Go to many a creative agency with a view to setting up a sparkling new website and you’ll be given a raft of questions about what you’d like the site to look like, what image you want to project, what bells and whistles you want to give your site the right buzz.
Then you’ll get the question – “and who will provide the content?” A moment passes. You haven’t really given it much thought. “Oh,” you say, “I’ll put something together.” “Great,” says the marketing guru, and that’s the end of that.
You then go back to your office, sit down at your laptop and put something together. Or, if you’re too busy and important, you’ll give it to a junior to do. So long as they can string a sentence together – a rare quality these days – then it’s fine. Isn’t it?
Well, no, not really. You may be lucky and have at your disposal the skills to whip up tight, imaginative, gung-ho copy that grabs your client and practically forces them to part with their money. But, given that you’ve been trained to do something else, it’s unlikely.
So, you pump out something mediocre, do a spell and grammar check and send it off to the agency. If your marketing guru is nice, they’ll give you a few pointers to improve it a bit. But they’re probably too busy to go into any detail and so you’ll end up with something that will make do.
Your clients, bedazzled by the funky graphics and cool videos, will have a good old time looking at your site. But, will they actually buy anything? If they haven’t read anything that’s interesting or clear to them, then I’d say they’ll probably go somewhere else.
This, admittedly, is a very generalised example. Some products and services can be sold by flashy videos and funky graphics alone. But most people over 30 want to know something more. Okay, let’s not be so patronising – a lot of people under 30 want to know something more, too.
A good copywriter, or content writer – or ‘content curator’ as I’ve recently heard us called – will make sure that happens. And when I say ‘good’, I mean someone who will actually take the time to research your business, talk to you about exactly what the customer needs to know and translate that into copy that hooks a reader and keeps them engaged. They’ll do this while infusing the copy with keywords that are Google-friendly and an understanding of how a potential client will navigate your site.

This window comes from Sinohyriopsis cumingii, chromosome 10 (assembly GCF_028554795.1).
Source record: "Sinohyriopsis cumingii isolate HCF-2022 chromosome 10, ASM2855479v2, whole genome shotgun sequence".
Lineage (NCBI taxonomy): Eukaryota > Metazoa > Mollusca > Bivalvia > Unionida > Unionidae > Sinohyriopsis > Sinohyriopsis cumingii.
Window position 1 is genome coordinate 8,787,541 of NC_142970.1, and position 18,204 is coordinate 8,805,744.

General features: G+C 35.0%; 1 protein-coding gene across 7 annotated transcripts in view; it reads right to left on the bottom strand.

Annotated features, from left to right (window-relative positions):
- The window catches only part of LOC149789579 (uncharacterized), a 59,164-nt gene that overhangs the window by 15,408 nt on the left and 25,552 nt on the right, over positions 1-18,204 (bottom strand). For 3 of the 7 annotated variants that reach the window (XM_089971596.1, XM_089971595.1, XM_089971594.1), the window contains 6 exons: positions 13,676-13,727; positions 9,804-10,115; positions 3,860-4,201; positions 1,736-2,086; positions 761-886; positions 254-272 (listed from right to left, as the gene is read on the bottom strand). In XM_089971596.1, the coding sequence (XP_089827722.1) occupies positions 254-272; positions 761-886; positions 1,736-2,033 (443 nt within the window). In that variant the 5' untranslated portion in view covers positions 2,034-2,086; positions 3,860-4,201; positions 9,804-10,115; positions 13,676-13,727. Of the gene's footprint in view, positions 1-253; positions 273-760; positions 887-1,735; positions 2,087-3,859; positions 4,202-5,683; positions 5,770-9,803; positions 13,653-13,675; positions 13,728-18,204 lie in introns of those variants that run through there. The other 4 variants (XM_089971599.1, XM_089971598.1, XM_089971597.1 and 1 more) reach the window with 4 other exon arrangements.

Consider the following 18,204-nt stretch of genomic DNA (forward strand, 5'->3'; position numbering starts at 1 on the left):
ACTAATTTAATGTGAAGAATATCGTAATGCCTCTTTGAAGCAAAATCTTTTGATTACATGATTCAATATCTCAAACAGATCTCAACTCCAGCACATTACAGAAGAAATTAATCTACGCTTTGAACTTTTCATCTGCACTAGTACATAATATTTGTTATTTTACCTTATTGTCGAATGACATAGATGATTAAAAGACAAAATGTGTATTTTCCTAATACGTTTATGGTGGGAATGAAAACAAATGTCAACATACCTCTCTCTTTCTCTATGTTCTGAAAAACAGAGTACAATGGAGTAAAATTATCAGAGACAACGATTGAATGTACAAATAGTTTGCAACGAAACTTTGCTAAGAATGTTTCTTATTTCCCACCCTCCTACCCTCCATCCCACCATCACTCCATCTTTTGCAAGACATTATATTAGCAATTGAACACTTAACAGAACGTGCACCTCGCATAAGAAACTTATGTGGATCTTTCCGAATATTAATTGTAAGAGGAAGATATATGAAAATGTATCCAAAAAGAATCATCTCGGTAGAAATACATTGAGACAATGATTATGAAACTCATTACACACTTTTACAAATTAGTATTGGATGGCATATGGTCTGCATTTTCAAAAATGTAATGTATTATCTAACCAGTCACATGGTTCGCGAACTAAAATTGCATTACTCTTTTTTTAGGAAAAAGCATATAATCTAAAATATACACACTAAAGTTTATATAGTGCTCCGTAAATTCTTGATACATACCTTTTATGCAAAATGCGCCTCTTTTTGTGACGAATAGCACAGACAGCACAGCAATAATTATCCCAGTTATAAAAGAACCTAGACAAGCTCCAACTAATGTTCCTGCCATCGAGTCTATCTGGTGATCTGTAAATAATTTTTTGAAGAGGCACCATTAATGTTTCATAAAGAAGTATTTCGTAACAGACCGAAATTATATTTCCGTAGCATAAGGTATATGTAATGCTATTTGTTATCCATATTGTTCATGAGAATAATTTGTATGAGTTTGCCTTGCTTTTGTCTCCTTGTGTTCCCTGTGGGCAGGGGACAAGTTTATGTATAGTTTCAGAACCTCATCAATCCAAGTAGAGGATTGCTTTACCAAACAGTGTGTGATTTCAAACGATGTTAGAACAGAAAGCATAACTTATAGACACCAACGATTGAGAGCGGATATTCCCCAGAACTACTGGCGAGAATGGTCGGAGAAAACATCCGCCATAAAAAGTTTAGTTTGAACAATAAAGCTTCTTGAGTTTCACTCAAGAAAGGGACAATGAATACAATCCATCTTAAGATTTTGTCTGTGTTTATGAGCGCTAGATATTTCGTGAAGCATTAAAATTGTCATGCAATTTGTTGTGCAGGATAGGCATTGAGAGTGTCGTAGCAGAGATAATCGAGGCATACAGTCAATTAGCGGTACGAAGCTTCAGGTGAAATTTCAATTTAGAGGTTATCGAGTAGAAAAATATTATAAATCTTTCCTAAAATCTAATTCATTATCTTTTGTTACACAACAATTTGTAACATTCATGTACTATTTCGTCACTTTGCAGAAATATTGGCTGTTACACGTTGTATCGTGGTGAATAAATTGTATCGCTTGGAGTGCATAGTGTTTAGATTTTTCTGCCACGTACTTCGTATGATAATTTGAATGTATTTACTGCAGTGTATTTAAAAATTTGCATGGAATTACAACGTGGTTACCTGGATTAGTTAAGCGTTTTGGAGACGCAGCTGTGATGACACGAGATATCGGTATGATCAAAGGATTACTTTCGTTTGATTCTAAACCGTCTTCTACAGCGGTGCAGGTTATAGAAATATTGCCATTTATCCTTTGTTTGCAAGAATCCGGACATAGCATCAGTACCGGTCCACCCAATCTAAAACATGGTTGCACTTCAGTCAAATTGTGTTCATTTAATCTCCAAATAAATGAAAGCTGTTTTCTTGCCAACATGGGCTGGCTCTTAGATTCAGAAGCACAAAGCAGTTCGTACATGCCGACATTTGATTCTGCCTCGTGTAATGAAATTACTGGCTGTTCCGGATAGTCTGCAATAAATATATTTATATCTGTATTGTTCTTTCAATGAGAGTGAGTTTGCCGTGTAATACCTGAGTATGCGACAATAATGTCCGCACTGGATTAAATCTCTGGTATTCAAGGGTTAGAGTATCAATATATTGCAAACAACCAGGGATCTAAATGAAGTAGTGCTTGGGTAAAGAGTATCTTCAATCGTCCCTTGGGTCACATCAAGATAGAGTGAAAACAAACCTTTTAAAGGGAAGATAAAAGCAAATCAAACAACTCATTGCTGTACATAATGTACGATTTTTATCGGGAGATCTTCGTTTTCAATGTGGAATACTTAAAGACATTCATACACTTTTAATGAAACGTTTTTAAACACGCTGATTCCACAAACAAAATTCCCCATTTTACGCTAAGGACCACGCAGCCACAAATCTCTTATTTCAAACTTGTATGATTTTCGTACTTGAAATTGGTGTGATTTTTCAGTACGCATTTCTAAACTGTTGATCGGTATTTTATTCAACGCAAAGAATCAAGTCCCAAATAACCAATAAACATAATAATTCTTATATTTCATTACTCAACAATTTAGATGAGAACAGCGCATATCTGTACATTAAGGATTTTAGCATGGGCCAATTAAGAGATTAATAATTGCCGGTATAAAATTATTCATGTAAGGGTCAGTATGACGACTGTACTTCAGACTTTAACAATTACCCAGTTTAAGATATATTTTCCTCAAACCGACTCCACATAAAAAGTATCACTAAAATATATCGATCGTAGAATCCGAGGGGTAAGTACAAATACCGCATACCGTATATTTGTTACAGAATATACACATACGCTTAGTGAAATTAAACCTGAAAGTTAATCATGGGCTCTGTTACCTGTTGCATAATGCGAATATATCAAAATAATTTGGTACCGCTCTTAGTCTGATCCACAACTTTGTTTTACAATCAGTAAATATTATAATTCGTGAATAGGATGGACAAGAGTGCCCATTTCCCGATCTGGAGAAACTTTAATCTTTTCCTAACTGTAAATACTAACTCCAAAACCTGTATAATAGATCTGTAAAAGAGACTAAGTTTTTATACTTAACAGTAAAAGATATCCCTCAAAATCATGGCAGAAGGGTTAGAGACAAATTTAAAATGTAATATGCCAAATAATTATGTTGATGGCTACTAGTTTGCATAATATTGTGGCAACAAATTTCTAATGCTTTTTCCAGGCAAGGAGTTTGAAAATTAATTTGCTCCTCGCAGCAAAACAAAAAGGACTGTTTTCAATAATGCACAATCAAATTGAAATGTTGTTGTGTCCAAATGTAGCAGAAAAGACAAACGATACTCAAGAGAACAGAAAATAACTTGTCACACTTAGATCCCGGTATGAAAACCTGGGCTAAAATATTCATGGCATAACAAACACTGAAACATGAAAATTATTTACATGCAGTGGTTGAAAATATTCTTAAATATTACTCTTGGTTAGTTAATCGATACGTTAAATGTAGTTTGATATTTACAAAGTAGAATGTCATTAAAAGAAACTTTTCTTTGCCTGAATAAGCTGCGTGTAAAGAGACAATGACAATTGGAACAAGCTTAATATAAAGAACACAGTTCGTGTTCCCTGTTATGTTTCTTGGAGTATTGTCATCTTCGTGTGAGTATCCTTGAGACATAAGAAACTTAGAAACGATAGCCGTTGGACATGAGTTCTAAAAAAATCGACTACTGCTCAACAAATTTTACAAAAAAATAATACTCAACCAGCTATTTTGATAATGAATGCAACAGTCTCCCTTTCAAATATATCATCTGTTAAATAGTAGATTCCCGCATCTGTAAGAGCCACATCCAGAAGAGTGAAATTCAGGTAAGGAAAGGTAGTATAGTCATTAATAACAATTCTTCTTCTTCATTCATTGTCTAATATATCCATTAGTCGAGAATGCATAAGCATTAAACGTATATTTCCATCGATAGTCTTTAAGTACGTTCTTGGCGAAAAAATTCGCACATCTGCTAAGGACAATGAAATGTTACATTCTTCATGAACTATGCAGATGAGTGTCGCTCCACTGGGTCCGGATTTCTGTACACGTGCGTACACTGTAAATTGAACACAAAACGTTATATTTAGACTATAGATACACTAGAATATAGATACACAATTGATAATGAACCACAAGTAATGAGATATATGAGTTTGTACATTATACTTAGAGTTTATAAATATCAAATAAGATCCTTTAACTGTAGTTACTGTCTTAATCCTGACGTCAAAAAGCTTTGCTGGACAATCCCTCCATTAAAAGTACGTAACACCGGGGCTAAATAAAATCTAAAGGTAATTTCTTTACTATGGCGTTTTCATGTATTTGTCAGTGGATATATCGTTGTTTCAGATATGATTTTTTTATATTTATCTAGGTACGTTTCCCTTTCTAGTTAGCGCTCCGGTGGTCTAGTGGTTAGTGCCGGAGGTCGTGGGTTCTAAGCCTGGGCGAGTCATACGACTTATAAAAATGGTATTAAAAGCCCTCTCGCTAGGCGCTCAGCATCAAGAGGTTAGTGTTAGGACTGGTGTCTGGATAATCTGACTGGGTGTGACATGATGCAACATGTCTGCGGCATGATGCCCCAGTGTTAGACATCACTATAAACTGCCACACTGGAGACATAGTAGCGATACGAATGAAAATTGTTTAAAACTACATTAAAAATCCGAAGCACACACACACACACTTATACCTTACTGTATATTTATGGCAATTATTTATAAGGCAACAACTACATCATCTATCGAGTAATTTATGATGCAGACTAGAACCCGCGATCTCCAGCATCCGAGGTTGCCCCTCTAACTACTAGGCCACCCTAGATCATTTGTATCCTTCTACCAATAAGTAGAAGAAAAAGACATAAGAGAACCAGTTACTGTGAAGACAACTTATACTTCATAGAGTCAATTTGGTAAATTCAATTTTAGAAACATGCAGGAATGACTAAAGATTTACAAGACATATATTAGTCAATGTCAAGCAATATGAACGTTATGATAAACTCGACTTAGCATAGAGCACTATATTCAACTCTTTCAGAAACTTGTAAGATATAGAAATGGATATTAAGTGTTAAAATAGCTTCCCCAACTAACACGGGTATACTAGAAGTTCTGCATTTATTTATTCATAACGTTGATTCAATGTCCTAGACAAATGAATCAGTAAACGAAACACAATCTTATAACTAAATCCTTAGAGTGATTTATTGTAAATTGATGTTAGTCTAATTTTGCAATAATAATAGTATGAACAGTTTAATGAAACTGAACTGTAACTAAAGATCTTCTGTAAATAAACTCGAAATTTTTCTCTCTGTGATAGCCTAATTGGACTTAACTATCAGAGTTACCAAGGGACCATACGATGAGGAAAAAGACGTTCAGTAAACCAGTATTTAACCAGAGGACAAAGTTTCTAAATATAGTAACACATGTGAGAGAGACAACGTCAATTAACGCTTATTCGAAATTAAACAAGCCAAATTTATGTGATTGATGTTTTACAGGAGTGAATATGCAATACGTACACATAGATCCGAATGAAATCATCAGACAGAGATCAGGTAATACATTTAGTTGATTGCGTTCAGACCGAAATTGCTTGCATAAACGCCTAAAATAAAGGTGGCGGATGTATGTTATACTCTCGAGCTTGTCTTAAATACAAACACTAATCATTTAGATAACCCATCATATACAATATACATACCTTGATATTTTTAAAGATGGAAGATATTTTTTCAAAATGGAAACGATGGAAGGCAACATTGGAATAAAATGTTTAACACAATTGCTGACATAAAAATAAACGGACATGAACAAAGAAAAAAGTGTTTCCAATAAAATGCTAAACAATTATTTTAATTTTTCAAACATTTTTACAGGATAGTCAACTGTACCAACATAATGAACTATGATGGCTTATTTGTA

You can, of course, go to one of those McCopy content mills and pay peanuts to have your copy written by someone with one eye on The Jeremy Kyle Show. But you get what you pay for. If you’re happy buying processed meat in a rubbery bap, then chances are you’ll be easily pleased enough to accept the kind of quality content you’ll get from McCopy. Whether your client will be is another matter.
In an ideal world – one where good copywriters rule, of course – the ‘content’ question is the first one that is asked. You then happily source a professional content writer and the other stuff fits around that.
Image is important, by the way. But it should never be at the expense of making written copy the duffed-up and slightly ruffled second cousin. Content should indeed be King. And then you can be sure of getting the real deal – not a ‘meal deal’ – inside and out.